What Is Shareable Content Object Reference Model (SCORM)?


The Shareable Content Object Reference Model, or SCORM, is a set of technical standards and specifications for creating, packaging, and delivering e-learning content. Developed by the Advanced Distributed Learning (ADL) Initiative, a division of the United States Department of Defense, SCORM aims to ensure the interoperability, accessibility, and reusability of web-based learning content across different learning management systems (LMS).

Key Components of SCORM

1. Content Aggregation Model (CAM)

Defines how learning content should be structured, described, and packaged for exchange between different systems. It includes:

   a. Content Packaging: Specifies how learning content and metadata should be organized and packaged into a ZIP file format called a "Package Interchange Format" (PIF).

   b. Content Structure: Defines how learning content is organized hierarchically using a content tree or activity tree.

   c. Metadata: Provides a standardized way to describe learning content using XML-based metadata, facilitating search and discovery.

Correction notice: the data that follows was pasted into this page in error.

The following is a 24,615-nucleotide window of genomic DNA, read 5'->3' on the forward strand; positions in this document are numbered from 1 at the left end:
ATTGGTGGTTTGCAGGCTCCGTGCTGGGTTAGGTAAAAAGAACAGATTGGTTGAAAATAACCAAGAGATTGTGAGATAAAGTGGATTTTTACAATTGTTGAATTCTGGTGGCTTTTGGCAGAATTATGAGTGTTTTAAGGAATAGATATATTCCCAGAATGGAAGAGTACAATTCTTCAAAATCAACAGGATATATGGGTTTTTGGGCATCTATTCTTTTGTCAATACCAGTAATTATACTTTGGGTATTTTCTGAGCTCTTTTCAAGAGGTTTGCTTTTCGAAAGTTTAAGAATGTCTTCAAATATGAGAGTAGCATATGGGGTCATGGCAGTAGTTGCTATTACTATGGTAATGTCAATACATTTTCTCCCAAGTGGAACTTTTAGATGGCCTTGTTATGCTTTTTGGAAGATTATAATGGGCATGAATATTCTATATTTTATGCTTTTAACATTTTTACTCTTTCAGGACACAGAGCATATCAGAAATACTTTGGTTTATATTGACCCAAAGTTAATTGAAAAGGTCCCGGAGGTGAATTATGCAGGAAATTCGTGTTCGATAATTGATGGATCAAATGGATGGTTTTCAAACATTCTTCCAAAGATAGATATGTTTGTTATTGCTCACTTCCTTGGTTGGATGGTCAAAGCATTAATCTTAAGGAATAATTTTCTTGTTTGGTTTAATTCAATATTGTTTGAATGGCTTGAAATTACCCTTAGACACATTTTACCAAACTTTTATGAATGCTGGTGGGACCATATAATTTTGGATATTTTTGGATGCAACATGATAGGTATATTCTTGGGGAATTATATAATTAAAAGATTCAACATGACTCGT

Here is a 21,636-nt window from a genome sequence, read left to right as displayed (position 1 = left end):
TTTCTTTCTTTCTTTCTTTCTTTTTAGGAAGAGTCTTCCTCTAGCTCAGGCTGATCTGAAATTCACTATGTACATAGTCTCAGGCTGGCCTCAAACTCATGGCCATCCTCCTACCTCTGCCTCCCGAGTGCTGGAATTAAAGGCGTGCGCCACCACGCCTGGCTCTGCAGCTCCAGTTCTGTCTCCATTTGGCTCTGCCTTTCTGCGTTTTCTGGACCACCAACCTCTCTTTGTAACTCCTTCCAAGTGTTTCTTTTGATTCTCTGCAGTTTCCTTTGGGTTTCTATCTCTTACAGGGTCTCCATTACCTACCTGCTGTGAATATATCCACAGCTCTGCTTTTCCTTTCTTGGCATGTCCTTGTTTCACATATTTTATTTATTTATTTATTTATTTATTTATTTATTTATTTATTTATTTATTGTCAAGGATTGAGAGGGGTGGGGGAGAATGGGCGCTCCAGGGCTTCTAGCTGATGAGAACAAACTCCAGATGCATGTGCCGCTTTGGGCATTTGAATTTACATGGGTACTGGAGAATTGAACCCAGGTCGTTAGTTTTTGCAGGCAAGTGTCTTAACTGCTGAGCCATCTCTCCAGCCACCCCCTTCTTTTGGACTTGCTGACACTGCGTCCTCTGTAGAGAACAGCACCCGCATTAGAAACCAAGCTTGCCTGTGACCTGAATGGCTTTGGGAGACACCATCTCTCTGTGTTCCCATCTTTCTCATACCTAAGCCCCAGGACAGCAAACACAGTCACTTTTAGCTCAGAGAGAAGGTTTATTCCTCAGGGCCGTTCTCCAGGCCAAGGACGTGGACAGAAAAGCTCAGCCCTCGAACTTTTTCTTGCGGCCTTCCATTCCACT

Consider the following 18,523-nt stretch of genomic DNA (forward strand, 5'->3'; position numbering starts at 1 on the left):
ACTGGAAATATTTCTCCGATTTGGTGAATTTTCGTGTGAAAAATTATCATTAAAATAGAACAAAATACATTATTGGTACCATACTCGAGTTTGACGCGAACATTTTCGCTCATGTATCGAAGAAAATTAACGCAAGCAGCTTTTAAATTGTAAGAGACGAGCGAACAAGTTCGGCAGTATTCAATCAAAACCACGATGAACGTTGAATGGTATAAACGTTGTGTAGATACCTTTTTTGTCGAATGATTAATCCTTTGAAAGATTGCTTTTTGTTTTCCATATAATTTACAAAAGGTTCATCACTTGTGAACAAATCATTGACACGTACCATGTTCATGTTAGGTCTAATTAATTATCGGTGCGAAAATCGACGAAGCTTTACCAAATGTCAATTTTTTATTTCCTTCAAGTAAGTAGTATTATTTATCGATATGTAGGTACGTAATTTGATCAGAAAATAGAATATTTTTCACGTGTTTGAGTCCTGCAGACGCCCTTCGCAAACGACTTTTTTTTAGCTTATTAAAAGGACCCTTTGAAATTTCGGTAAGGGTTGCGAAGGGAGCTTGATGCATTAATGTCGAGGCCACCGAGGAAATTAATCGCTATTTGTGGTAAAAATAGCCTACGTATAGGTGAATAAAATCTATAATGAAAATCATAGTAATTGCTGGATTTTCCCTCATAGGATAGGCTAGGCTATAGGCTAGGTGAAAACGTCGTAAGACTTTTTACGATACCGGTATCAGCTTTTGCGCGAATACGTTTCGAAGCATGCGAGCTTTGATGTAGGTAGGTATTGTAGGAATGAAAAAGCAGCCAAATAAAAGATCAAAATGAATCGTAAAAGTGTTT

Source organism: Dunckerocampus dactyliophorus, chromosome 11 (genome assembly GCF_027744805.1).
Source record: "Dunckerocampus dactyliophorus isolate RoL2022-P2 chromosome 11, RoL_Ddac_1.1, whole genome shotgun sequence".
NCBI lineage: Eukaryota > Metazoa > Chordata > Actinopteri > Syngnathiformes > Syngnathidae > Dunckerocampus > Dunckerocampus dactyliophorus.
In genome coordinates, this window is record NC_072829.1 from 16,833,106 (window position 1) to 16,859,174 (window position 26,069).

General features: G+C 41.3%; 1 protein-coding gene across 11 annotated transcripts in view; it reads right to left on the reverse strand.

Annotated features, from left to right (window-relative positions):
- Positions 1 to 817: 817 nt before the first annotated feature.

2. Run-Time Environment (RTE)

Establishes how learning content interacts with and communicates data to the LMS. It includes:

   a. Launch Process: Defines how the LMS launches and initializes content objects.

   b. API (Application Programming Interface): Provides a standardized way for content objects to communicate with the LMS, exchanging data such as learner progress, scores, and completion status.

   c. Data Model: Specifies the data elements that can be exchanged between the content and the LMS, ensuring consistency in tracking learner interactions.

3. Sequencing and Navigation (SN) 

Introduced in SCORM 2004, this component defines rules for how learners navigate through content objects and how the LMS sequences the delivery of content based on learner interactions and performance.

Benefits of SCORM

  • Interoperability: SCORM-compliant content can be used in any SCORM-compliant LMS, ensuring compatibility and reducing the need for custom development.
  • Reusability: Learning content can be easily shared, repurposed, and reused across different courses and systems.
  • Accessibility: SCORM-compliant content can be accessed by learners anytime, anywhere, on any device with a web browser.
  • Tracking and Reporting: SCORM enables detailed tracking and reporting of learner interactions, progress, and performance.

While SCORM has been widely adopted in the e-learning industry, newer standards like xAPI (Experience API or Tin Can API) and cmi5 have emerged to address some of its limitations, particularly in tracking learning experiences outside of traditional LMS environments.